Today it would be possible to use a SIM and manage access locally for a WiFi, but this means the SIM is just a substitute for authentication by password and the setup isn't simplified.
Your idea would work for access points operated by your mobile carrier, but as we already have mobile internet through LTE and similar technology (which is not the same as WiFi!), it will not take a central role . Especially since the mobile carrier can charge money for mobile internet usage, which is obviously in their interest. If you have a subscription to special services, some mobile carriers and ISPs offer access to hotspots, that can be accessed through EAP-SIM (thanks billc.cn).
WiFi can be easily sniffed with cheap hardware + software and only properly encrypted WiFi helps against this.
But phone calls are not much better:
As for messaging, it depends:
Apart from that you would not even need a secure transport layer (i.e. encrypted WiFi) if your communication is already properly end-to-end encrypted. This includes HTTPS connections, PGP or S/MIME encrypted mails, various messaging solutions or virtual private networks (VPN). So if you use only these (very unlikely) then you could actually mostly ignore WiFi security (meta data could still be sniffed, but no content).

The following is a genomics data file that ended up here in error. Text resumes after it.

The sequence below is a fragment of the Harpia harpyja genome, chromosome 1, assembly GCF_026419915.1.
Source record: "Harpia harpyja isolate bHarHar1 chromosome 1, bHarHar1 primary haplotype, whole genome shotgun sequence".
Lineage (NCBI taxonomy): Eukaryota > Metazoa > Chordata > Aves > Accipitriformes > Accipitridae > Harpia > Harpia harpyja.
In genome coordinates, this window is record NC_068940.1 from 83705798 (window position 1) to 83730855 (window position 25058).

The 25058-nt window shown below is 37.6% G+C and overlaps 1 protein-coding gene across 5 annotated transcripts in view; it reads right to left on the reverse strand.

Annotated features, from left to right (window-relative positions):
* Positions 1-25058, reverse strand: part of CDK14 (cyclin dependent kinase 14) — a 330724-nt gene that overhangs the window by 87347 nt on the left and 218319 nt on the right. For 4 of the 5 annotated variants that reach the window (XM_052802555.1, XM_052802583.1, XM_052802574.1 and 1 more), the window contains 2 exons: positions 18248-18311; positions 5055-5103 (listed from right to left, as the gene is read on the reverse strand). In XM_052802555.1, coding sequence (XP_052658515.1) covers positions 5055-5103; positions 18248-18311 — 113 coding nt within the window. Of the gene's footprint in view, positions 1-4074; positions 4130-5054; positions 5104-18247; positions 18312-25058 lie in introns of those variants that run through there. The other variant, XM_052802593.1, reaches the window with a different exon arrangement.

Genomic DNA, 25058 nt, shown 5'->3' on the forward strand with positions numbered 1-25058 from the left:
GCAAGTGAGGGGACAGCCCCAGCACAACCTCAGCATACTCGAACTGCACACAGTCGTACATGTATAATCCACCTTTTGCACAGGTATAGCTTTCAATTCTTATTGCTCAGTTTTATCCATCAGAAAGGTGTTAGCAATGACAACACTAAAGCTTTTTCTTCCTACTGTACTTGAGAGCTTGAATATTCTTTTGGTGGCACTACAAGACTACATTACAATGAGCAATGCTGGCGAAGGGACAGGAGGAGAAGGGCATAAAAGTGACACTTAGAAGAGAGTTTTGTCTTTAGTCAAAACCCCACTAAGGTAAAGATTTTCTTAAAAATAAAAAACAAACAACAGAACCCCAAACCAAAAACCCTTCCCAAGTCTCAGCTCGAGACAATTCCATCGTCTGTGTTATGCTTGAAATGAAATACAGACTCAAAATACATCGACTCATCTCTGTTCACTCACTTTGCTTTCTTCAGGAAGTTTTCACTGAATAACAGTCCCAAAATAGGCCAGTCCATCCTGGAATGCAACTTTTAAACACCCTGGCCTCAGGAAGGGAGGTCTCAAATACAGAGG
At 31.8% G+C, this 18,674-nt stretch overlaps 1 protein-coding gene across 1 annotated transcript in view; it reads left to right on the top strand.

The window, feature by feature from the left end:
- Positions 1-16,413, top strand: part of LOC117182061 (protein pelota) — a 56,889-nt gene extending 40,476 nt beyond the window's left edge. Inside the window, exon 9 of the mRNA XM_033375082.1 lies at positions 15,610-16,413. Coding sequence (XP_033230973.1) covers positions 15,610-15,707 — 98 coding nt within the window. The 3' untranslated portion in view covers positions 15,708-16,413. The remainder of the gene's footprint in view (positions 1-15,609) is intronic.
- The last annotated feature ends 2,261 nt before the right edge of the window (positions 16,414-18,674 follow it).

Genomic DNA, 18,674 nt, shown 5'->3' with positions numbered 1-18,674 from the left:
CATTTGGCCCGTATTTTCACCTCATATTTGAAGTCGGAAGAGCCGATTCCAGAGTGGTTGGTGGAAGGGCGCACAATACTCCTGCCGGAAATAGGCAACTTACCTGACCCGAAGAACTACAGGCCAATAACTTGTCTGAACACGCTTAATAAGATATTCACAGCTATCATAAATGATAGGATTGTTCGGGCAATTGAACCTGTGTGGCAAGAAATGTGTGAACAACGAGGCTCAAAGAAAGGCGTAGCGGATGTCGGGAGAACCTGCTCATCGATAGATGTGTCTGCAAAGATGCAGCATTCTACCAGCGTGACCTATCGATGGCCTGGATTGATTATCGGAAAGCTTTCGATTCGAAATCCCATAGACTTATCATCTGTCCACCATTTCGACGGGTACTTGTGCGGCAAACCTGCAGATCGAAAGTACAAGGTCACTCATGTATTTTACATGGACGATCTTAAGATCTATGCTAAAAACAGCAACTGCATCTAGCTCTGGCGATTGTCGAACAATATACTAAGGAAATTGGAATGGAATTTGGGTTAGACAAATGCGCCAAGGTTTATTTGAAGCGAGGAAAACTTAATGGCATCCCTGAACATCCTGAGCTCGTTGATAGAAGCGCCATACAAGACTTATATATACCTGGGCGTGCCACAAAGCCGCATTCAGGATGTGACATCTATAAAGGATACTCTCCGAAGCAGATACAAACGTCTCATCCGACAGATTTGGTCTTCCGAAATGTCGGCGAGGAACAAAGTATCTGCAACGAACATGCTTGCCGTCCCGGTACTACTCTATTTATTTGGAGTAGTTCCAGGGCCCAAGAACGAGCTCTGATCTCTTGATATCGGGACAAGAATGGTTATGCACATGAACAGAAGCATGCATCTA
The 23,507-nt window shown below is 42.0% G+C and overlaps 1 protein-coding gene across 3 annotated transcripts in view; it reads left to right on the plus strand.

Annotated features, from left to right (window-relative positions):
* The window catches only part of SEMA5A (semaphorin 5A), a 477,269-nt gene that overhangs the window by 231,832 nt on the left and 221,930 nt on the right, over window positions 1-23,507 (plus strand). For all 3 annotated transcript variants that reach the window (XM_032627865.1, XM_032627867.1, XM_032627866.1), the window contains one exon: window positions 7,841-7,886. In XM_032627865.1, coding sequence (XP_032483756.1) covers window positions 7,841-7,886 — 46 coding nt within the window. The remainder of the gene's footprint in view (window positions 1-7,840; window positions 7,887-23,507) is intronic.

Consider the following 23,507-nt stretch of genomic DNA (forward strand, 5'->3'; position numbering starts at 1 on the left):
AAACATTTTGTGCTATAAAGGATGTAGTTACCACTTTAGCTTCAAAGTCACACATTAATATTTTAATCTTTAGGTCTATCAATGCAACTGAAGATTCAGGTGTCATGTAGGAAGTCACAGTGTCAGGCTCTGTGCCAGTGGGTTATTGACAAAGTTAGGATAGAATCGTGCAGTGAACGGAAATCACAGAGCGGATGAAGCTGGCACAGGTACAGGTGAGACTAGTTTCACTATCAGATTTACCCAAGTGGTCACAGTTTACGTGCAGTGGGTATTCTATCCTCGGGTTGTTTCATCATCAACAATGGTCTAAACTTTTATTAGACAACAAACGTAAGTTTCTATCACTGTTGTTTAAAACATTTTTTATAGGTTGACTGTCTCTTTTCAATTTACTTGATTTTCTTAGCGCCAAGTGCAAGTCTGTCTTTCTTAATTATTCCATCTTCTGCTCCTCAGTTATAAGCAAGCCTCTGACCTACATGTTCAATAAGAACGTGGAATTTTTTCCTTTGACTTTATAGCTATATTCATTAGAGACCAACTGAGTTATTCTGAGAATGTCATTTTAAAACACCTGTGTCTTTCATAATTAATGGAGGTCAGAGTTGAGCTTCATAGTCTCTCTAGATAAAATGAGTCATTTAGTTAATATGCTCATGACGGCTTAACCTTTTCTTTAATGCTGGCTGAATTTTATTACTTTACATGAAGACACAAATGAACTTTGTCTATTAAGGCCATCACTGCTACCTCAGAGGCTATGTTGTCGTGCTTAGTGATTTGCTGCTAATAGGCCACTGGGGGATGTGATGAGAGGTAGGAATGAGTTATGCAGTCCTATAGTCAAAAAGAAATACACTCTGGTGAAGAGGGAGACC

WiFi networks can be secured using proper algorithm and secure password. For that I point you to these tips.
GSM uses encryption to make its data transmission secure, be it SMS or a Phone Call but this is nowhere near perfect. There are some flaws (see cryptanalysis part) in the encryption algorithm used and MITM using a rogue BTS antenna is also possible.
The way authentication happens in GSM without entering a password is as follows:
There's an IMSI Number along with a Key stored in your sim card, written by your MNO or sometimes called the carrier.
Your sim card has the IMSI and the key, the carrier also has this information, now your sim card can simply be authenticated and network access along with encryption and identity verification happens.
In the WiFi Scenario there's no single Carrier that gives you wireless service and there's no sim card with a key and id that's also known to the wireless service provider so the same scheme can't be implemented there.
Using your sim card, you can only access the network provided by your carrier, and not others (Let's forget about roaming to keep it simple). In the WiFi scenario, I have my own wifi which only works with my devices and not with my neighbors, I also have my tablets(W/O Simcards) and my laptop and also my PS4 and lots of other devices, Wifi Connectivity is one of the 1000 features these devices provide. Your suggested scheme requires a specific module being added to all these devices, and then I will have to go ahead and register these devices in my network somehow, this doesn't extend well. Wifi devices are made to be able to easily join different WiFi networks whereas GSM devices (Sim cards) are designed to join a single network and stick with that.